What is the Concept? Cubemen, the latest game from Melbourne-based indie developer 3 Sprockets has two attributes which separate the title from the bulk of the tower defense deluge: it’s devilishly cheap and surprisingly involving. The game’s most rudimentary variant, modestly entitled Defense, tasks players with subduing a procession of resolute invaders across thirty-five stages. Unlike most entries in the genre, Cubemen relinquishes the ability to upgrade your eight types of soldiers. Instead, each of the game’s basic TD archetypes- which range from Grill the SMG-toting grunt, Moty the mortar man, and Sid the sniper, can be moved to preset positions around each map. As such, Cubemen is much more engaging than a typical “set up and sit back” TD title, requiring players to continually manage their regiment much like a real-time strategy game.
Alternatively, other variations pit players against AI or online opponents, as two or more color-coded towers send out a stream of combatants fixated on an enemy turret. Here, in the game’s two-player Skirmish mode or six player (and aptly named) Mayhem option, gamers balance defensive strategies with offensive policies in an effort to surmount opposing strongholds. Regardless of which mode is played, each defeated unit rewards players with currency, which can be spent on additional forces- escalating the amount of bedlam on each battlefield.
What are the game’s strengths? Shirking texture mapping, Cubemen’s polygonal patriots allow players to easily scrutinize the on-screen action. By offering a clean visual style, the title allows gamers to instantly assess a battlefield teeming with multiple skirmishes, permitting players to both identify opportunities and identify when friendlies are coming under fire. Small graphical flourishes like the bouncing disintegration of a soldier or the particle trail of a homing rocket prohibit the game’s visuals from being too austere. Charitably, the game’s simple aesthetics also means Cubemen isn’t a resource hog. On a moderately powered PC, the game poached less than ten percent of the machine’s CPU cycles, while retaining a decent resolution and sixty frame-per-second delivery.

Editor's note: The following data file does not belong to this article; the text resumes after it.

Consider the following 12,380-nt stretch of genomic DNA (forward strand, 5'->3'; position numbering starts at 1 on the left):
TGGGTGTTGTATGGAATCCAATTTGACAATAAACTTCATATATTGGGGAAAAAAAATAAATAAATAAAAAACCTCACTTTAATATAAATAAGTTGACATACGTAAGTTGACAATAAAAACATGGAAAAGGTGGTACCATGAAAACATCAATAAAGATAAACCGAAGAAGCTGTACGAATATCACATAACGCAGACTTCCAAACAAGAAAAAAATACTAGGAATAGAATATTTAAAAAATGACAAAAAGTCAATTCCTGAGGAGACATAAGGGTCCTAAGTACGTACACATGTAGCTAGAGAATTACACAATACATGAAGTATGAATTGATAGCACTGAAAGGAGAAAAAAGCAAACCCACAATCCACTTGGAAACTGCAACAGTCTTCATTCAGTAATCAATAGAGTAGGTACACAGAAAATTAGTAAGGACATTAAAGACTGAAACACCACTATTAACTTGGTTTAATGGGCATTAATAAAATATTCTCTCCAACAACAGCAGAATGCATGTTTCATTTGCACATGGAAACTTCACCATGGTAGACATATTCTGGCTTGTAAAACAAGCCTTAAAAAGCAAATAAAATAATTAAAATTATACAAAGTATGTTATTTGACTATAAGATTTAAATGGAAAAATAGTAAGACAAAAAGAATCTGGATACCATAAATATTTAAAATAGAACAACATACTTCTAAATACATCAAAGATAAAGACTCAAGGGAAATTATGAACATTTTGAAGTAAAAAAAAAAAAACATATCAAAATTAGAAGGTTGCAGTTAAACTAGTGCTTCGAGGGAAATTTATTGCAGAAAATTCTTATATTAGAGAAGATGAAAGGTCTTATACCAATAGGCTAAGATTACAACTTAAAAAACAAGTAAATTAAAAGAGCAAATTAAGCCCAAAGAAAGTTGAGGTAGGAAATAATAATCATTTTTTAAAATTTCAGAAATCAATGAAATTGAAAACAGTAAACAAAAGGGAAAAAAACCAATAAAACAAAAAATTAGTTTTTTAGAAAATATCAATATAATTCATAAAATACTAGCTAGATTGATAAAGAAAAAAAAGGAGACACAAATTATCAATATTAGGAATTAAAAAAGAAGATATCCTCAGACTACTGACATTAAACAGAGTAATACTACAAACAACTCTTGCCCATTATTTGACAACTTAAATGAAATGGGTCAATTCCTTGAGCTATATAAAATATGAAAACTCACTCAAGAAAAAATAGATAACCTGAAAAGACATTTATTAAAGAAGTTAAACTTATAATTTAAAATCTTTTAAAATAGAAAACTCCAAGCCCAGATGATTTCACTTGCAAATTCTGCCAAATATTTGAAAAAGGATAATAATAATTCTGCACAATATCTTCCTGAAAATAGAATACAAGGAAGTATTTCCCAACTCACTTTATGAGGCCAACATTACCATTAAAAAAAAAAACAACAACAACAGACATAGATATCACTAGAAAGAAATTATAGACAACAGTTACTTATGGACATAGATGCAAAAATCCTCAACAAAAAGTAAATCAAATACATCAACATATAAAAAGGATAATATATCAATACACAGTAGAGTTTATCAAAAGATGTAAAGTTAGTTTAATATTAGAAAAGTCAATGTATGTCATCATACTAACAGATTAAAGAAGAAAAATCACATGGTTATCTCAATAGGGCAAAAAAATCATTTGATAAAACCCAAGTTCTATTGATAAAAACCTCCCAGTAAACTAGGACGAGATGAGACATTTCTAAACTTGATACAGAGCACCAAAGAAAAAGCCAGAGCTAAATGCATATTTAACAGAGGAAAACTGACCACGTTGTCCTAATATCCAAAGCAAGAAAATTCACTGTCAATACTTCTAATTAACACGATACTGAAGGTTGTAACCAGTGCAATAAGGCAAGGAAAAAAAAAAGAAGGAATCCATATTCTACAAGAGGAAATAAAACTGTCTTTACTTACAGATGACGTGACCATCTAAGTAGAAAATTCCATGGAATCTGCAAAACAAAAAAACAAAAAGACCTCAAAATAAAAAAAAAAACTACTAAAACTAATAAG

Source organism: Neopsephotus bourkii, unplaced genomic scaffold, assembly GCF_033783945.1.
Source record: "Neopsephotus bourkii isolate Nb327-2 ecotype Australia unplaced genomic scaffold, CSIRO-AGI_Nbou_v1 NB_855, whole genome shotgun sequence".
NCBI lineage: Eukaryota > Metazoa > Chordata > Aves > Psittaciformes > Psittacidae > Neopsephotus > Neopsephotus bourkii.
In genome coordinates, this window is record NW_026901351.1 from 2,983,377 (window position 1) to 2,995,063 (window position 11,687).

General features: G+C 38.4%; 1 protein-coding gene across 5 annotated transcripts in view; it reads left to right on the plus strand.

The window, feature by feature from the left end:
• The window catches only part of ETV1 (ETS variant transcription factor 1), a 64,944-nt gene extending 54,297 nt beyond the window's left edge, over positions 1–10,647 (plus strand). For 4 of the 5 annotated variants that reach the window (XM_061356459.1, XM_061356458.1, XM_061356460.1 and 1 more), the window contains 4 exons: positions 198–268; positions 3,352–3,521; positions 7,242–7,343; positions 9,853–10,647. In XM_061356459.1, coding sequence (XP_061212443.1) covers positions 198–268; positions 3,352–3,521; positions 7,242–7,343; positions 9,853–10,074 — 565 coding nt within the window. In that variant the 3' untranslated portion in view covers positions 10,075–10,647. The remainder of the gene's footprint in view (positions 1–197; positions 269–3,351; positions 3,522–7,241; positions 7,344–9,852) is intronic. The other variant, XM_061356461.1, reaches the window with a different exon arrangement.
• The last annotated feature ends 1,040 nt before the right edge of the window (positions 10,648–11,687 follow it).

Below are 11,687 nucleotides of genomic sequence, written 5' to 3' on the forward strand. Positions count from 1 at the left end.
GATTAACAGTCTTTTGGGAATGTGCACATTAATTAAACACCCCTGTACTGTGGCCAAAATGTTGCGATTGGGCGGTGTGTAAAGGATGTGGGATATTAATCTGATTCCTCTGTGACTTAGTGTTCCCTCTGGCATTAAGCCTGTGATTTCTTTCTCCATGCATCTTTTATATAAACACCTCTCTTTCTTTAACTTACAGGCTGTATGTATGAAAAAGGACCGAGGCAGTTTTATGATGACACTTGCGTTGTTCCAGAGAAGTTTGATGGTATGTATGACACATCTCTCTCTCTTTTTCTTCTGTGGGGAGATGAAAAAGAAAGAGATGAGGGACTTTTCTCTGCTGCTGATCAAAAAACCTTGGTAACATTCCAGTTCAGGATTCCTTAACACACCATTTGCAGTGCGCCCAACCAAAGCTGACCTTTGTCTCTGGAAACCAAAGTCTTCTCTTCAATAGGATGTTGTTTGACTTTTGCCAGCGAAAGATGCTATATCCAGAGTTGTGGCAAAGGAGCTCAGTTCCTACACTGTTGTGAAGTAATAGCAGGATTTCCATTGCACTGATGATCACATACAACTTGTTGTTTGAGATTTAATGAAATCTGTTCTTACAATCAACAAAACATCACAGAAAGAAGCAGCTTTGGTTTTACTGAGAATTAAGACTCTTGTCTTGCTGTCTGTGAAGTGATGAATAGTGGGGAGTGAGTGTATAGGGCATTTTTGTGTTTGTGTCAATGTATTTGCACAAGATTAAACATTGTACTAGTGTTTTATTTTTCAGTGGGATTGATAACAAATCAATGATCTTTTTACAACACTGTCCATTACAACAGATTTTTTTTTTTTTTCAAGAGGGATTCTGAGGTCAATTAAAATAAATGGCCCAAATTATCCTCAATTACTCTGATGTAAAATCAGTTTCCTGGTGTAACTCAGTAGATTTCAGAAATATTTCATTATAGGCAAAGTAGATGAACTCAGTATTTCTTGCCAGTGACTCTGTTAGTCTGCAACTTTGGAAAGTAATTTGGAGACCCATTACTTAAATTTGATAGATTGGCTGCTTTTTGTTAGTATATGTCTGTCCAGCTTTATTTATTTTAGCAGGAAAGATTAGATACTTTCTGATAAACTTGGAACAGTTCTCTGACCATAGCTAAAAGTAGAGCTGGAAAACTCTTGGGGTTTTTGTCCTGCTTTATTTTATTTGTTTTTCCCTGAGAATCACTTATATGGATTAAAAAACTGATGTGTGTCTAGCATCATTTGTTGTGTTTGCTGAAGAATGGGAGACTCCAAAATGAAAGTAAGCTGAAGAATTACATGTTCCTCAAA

Settings which allow for specific modes such as rocket-only matches or a limit of eight Cubemen on each map deliver additional diversity to the title, while basic leaderboards support displays your personal best as well as the top online score. While Cubemen’s maps are filled with distinctive features like bridges, arches, and catwalks, the inclusion of a level editor would have made a splendid addition.
What are the game’s weaknesses? Although the game’s Endless mode offers levels of varying difficulty, many of the game’s easy and medium stages are ripe for exploitation, allowing skilled players to infinitely plug away at enemies. Even the occasional hard stage allows commandeers to set up a undying army of cubist combatants; I once left a game running for seventeen hours just to check if adversaries could ever topple my paradigm of military power. They couldn’t, but I did wrack up a healthy collection of Steam achievements.
Various colored coded cubes sporadically drop from the sky, offering bonuses identified by a letter or two. Unfortunately, Cubemen doesn’t do an adequate job of explaining these windfalls. Ideally, a simple mouse-over description would identify the nature of each picked up perk.
Is it worth the money? By offering a clever twist on the tower defense genre complemented by a multitude of play modes, variations and maps, Cubemen warrants its five dollar price. For players who still hold a bit of enthusiasm for the genre, the ability to compete against online competitors offers a pleasing supplement to the game’s selection of content. With the title seeing a sale price as low as $1.99 USD, even those fatigued at defeating cavalcades of persistent foes should still be able to discover a few hours of gratification.